Physically, Edward Snowden has gone to ground. But on the Internet, the National Security Agency surveillance leaker is hiding in plain view. Snowden took to The Guardian's website Monday for a live Q&A session in which he revealed why he didn't flee to Iceland and the discrepancy between his stated salary and what Booz Allen Hamilton said it was paying him, among other things.
Why Snowden traveled to Hong Kong—which has an extradition treaty with the United States—and not Iceland, where the leaker said he would like to end up, has been one of the more significant puzzles of this episode. According to Snowden, he had to make his travel arrangements on short notice and in a way that wouldn't get him detained "immediately":
Hong Kong provided that. Iceland could be pushed harder, quicker, before the public could have a chance to make their feelings known, and I would not put that past the current U.S. administration.
It's not clear whether this explanation is meant to override Snowden's previous explanation that Hong Kong is a hub for free expression; even if it is, that raises further questions. Snowden appears to think that public opinion is a kind of insurance policy for him—but he has also said previously, "There's no saving me." So does Snowden view public opinion as an important factor in determining his fate, or not? It's also worth pointing out, with some irony, that whatever the answer, Snowden himself would've remained a background issue had he not revealed his identity.
In previous reporting, it was revealed that Booz Allen Hamilton had been paying Snowden $120,000 a year—$80,000 less than what Snowden claimed to be making. The leaker clarified that today, saying that his $200,000 figure represented a "career high." This indicates that Snowden took a pay cut to work at the contracting firm. He didn't elaborate on his motivations for doing so, however.
Asked what he thought of others' attempts to compare him with Bradley Manning, the alleged Cablegate source, Snowden praised WikiLeaks as "a legitimate journalistic outlet" and he blamed traditional media outlets for creating the impression that Manning simply dumped a pile of unredacted documents onto the Internet.
In one of the more important exchanges, former Reuters social-media editor Anthony De Rosa asked Snowden to clarify what "direct access" really means—and whether the NSA can listen in on Americans' phone calls. Snowden says NSA analysts can "query raw SIGINT (signals intelligence) databases" and retrieve phone numbers, user IDs, cell-phone identifiers known as IMEIs, and more without a court's or a higher-up's permission. The only thing that prevents abusive eavesdropping, Snowden says, is "policy"—by this, the leaker presumably means the "minimization" procedures that strip away information on U.S. citizens before it reaches the analyst's eyes—and that there are few technological barriers built in to stave this off. The NSA, for its part, argues that overspying is technologically infeasible. Who's right depends on how good you think a "near-the-front-end filter" is at screening out information on citizens. Snowden later reiterated that the policy protection against snooping on "U.S. persons" is a "one-way ratchet that only loosens."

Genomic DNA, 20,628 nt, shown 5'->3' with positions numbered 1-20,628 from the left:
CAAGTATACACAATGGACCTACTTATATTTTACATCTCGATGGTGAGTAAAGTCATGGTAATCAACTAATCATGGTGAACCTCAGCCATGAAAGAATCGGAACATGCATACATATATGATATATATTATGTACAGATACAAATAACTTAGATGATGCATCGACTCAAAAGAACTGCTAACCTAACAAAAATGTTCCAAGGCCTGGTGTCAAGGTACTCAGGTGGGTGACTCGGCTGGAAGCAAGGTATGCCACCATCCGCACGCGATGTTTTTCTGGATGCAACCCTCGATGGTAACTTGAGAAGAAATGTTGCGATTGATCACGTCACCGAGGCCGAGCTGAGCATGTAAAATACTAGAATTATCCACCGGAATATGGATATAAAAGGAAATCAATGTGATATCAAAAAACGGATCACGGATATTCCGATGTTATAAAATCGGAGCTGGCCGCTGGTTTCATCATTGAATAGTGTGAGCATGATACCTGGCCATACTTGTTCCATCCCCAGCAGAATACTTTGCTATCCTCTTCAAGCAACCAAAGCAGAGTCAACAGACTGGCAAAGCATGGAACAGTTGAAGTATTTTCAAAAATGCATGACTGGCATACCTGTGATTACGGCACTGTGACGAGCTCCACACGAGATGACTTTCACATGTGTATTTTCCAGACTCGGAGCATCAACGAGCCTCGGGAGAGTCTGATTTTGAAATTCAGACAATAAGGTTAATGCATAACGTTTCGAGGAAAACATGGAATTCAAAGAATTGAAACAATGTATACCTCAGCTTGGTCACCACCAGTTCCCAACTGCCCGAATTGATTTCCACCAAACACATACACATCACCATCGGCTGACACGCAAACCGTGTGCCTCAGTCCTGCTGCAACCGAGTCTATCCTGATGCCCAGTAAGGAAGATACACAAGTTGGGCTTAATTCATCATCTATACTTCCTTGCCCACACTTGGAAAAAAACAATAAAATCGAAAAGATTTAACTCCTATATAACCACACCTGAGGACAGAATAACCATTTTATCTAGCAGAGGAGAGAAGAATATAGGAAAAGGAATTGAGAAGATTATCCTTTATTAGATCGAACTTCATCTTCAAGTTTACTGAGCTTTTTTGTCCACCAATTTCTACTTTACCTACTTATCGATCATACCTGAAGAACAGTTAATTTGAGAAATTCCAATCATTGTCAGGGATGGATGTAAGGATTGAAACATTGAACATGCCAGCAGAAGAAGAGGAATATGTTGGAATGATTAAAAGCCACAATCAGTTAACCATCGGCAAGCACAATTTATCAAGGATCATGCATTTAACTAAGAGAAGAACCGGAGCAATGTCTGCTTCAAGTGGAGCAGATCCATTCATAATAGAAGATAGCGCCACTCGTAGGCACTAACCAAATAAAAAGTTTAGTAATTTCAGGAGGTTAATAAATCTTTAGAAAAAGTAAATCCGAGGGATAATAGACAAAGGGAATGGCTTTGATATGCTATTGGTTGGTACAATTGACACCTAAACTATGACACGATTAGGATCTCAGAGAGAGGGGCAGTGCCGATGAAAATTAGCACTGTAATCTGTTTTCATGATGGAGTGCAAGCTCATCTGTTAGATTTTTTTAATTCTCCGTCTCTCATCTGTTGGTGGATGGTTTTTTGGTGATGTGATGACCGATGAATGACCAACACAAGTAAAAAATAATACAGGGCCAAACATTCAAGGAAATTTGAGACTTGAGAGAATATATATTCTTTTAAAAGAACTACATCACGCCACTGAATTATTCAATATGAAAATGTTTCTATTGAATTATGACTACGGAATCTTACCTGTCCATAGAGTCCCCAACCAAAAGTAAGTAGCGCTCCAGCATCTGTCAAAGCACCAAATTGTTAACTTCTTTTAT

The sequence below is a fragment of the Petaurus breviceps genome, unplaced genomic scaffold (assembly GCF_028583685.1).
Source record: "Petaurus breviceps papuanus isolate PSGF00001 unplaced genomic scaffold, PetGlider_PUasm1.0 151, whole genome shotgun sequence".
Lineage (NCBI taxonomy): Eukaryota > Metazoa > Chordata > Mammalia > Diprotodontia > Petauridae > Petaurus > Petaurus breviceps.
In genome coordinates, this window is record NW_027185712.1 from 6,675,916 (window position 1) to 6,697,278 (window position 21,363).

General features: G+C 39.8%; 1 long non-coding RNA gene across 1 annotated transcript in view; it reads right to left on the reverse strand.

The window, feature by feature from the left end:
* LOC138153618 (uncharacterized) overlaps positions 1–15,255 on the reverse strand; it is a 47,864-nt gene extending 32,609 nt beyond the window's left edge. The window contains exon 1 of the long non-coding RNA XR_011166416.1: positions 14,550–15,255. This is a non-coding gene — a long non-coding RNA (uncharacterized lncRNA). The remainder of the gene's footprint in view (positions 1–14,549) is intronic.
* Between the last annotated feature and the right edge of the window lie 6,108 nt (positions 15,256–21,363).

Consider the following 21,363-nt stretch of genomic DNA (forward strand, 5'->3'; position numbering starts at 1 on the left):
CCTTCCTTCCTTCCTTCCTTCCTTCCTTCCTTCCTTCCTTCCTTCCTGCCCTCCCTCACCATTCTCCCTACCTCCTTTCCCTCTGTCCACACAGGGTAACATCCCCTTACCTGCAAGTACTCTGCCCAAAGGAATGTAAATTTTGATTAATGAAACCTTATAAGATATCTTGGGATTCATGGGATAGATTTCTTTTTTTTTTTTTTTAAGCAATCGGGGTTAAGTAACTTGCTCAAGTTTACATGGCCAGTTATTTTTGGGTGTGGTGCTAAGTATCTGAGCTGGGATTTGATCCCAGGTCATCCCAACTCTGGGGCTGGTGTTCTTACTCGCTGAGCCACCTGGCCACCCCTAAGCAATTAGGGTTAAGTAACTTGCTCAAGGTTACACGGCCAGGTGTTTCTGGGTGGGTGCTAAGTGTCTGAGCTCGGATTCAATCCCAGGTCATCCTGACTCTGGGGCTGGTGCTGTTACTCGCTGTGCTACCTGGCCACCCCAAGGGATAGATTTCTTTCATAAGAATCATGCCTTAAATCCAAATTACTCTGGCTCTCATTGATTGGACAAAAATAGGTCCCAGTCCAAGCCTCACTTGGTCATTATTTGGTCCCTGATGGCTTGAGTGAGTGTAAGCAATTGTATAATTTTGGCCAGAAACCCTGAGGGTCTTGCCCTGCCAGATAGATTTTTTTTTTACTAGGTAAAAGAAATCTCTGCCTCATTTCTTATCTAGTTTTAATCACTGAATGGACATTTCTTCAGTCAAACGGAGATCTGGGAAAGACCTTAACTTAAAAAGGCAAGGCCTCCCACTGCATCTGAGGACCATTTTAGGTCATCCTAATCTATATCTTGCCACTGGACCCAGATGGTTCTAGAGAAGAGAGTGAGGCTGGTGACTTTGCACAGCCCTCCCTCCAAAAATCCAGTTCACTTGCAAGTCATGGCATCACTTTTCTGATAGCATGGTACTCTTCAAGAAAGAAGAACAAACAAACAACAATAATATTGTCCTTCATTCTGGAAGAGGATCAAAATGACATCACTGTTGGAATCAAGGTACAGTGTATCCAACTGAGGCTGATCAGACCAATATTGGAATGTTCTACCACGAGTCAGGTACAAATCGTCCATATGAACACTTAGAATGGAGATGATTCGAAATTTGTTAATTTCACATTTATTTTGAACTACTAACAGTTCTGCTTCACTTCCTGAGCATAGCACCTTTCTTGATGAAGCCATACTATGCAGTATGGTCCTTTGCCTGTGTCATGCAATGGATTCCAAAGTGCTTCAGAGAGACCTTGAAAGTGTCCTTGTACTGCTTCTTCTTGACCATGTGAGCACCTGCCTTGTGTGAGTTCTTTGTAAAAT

But into that answer, Snowden also unwittingly brought up a distinction my colleague Garance Franke-Ruta identifies: The leaker is raising the prospect of potential, rather than actual, harm—something that's a lot harder to get angry about. He's also talking about a global phenomenon of injustice rather than highlighting specific instances of wrongdoing:
More fundamentally, the "U.S. Persons" protection in general is a distraction from the power and danger of this system. Suspicionless surveillance does not become OK simply because it's only victimizing 95 percent of the world instead of 100 percent. Our Founders did not write that "We hold these truths to be self-evident, that all U.S. persons are created equal."
Snowden may be arguing that people ought to be free from warrantless surveillance no matter where they live. Yet the parallel (and unfinished) debate over foreign hackers tells us that other states engage in cyberespionage just as they participate in off-line espionage like everyone else. And every time Snowden tries to Go Big with this story, the further he strays from the specific problem his initial leak was intended to address—and the more ammunition he gives his critics.
He did try, though, to preempt at least one line of criticism: A legal assault drawn up on grounds of treason, which would require that Snowden be aiding an enemy with which the United States is in open conflict.
"I did not reveal any U.S. operations against legitimate military targets," he said. "Congress hasn't declared war on the countries—the majority of them are our allies—but without asking for public permission, NSA is running network operations against them that affect millions of innocent people."
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